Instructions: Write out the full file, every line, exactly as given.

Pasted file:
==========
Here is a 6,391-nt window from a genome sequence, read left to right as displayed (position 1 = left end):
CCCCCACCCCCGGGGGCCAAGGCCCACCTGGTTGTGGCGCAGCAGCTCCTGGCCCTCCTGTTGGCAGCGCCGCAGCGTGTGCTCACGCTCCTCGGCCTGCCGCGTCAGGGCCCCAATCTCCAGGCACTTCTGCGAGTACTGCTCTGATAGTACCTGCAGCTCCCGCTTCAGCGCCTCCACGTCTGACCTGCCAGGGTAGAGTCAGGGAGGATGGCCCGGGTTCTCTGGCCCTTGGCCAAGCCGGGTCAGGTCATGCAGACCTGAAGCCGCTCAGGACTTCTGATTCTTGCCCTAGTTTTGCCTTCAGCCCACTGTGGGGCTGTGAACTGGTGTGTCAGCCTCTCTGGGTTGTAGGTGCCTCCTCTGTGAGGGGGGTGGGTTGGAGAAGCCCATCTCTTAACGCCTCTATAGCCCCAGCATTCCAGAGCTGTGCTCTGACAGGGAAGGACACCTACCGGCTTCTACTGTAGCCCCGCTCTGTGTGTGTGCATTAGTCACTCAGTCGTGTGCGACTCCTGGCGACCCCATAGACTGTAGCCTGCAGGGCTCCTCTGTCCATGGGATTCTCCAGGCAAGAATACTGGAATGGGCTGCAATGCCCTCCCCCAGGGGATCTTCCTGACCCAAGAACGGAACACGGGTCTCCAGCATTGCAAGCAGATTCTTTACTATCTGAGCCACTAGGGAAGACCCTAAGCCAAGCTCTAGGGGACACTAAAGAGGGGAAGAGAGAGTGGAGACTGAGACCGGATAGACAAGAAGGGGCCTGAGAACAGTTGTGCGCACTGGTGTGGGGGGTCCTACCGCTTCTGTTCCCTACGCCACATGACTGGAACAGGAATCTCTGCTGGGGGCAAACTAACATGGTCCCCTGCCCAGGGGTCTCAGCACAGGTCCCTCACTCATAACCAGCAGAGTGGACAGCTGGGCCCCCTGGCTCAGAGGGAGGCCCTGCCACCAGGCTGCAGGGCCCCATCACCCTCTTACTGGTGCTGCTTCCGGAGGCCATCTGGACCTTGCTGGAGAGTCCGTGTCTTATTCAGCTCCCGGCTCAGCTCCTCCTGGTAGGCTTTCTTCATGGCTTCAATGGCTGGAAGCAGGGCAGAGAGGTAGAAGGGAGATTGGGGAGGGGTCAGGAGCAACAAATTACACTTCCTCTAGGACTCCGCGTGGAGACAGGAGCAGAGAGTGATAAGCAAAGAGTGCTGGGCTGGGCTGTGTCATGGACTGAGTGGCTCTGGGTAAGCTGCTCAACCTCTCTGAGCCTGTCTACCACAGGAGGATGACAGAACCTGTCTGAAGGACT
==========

Here is a 6,391-nt window from a genome sequence, read left to right as displayed (position 1 = left end):
CCCCCACCCCCGGGGGCCAAGGCCCACCTGGTTGTGGCGCAGCAGCTCCTGGCCCTCCTGTTGGCAGCGCCGCAGCGTGTGCTCACGCTCCTCGGCCTGCCGCGTCAGGGCCCCAATCTCCAGGCACTTCTGCGAGTACTGCTCTGATAGTACCTGCAGCTCCCGCTTCAGCGCCTCCACGTCTGACCTGCCAGGGTAGAGTCAGGGAGGATGGCCCGGGTTCTCTGGCCCTTGGCCAAGCCGGGTCAGGTCATGCAGACCTGAAGCCGCTCAGGACTTCTGATTCTTGCCCTAGTTTTGCCTTCAGCCCACTGTGGGGCTGTGAACTGGTGTGTCAGCCTCTCTGGGTTGTAGGTGCCTCCTCTGTGAGGGGGGTGGGTTGGAGAAGCCCATCTCTTAACGCCTCTATAGCCCCAGCATTCCAGAGCTGTGCTCTGACAGGGAAGGACACCTACCGGCTTCTACTGTAGCCCCGCTCTGTGTGTGTGCATTAGTCACTCAGTCGTGTGCGACTCCTGGCGACCCCATAGACTGTAGCCTGCAGGGCTCCTCTGTCCATGGGATTCTCCAGGCAAGAATACTGGAATGGGCTGCAATGCCCTCCCCCAGGGGATCTTCCTGACCCAAGAACGGAACACGGGTCTCCAGCATTGCAAGCAGATTCTTTACTATCTGAGCCACTAGGGAAGACCCTAAGCCAAGCTCTAGGGGACACTAAAGAGGGGAAGAGAGAGTGGAGACTGAGACCGGATAGACAAGAAGGGGCCTGAGAACAGTTGTGCGCACTGGTGTGGGGGGTCCTACCGCTTCTGTTCCCTACGCCACATGACTGGAACAGGAATCTCTGCTGGGGGCAAACTAACATGGTCCCCTGCCCAGGGGTCTCAGCACAGGTCCCTCACTCATAACCAGCAGAGTGGACAGCTGGGCCCCCTGGCTCAGAGGGAGGCCCTGCCACCAGGCTGCAGGGCCCCATCACCCTCTTACTGGTGCTGCTTCCGGAGGCCATCTGGACCTTGCTGGAGAGTCCGTGTCTTATTCAGCTCCCGGCTCAGCTCCTCCTGGTAGGCTTTCTTCATGGCTTCAATGGCTGGAAGCAGGGCAGAGAGGTAGAAGGGAGATTGGGGAGGGGTCAGGAGCAACAAATTACACTTCCTCTAGGACTCCGCGTGGAGACAGGAGCAGAGAGTGATAAGCAAAGAGTGCTGGGCTGGGCTGTGTCATGGACTGAGTGGCTCTGGGTAAGCTGCTCAACCTCTCTGAGCCTGTCTACCACAGGAGGATGACAGAACCTGTCTGAAGGACT